hosta cultivars are being introduced all the time. Basically,
they come from one of two sources. Many are hybrids which are
the result of the combination of genetic materials through
sexual reproduction i.e. seeds. Either by nature (bees) or through the
efforts of hybridizers (humans), pollen is applied to the pistil
resulting in seeds that carry a new combination of genetic
other major source is through what are called "sports". For a
variety of reasons, hostas will generate new buds that produce
divisions that have different characteristics from the rest of the
mother plant. This is how many (but not all) of the valued
variegated cultivars have their origins.
In the distant past, all sports occurred spontaneously in the
garden or nursery. "Sport fishing" which involved finding these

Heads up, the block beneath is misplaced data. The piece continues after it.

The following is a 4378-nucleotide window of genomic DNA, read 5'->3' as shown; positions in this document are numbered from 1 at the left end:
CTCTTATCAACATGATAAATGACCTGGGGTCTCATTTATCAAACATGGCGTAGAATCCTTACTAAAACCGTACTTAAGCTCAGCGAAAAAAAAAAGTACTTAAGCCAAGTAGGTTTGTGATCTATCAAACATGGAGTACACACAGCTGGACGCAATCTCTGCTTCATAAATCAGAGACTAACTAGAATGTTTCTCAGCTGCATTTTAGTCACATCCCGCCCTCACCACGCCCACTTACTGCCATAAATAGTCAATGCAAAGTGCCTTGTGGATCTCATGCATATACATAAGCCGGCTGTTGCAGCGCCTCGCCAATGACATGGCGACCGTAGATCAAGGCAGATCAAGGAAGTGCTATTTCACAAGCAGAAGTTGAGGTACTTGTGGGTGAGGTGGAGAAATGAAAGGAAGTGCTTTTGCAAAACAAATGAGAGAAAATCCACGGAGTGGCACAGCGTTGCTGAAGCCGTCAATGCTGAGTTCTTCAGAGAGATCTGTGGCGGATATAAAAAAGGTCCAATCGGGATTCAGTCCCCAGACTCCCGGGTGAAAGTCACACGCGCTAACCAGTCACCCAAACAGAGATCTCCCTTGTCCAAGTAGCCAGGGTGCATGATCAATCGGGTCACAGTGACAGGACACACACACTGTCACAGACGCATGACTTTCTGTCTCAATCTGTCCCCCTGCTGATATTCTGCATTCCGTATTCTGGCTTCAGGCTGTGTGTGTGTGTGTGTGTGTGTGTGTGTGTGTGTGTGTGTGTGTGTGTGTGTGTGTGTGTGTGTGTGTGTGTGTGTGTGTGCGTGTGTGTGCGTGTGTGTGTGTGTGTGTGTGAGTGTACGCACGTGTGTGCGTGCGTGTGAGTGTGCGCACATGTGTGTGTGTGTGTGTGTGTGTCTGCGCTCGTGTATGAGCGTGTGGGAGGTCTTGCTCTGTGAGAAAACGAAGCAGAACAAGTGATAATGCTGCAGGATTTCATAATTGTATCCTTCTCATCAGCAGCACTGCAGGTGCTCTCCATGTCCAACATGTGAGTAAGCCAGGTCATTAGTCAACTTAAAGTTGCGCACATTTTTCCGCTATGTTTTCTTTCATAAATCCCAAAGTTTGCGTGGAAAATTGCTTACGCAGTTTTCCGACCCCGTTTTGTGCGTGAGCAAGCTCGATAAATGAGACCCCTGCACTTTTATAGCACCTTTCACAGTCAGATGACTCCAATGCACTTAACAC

new hostas was a common activity. In recent decades, tissue
culture (TC) propagation has resulted in a huge increase of
sports from which to choose special plants for introduction. TC
produces large numbers of clones in a short period of time plus
certain growth hormones and other chemicals used in the process
also trigger a higher than usual occurrence of sports.
Certain species or cultivars have
proven to be especially prolific in producing either seedlings
or sports or both. These plants show up in the ancestry of a
large number of new hosta cultivars.
Listed in alphabetical order are some of the
species or cultivars that have played a role in developing
several new cultivars introduced in the past few decades. Also
included are plants of uncertain background which are considered
a particular "type". For instance, many large size blue-green hostas are considered "H.
'Sieboldiana' -type" even if their exact heritage has not
[**As always, these
lists comprise a representative sample but do not by any means
include all hostas used in developing new cultivars.]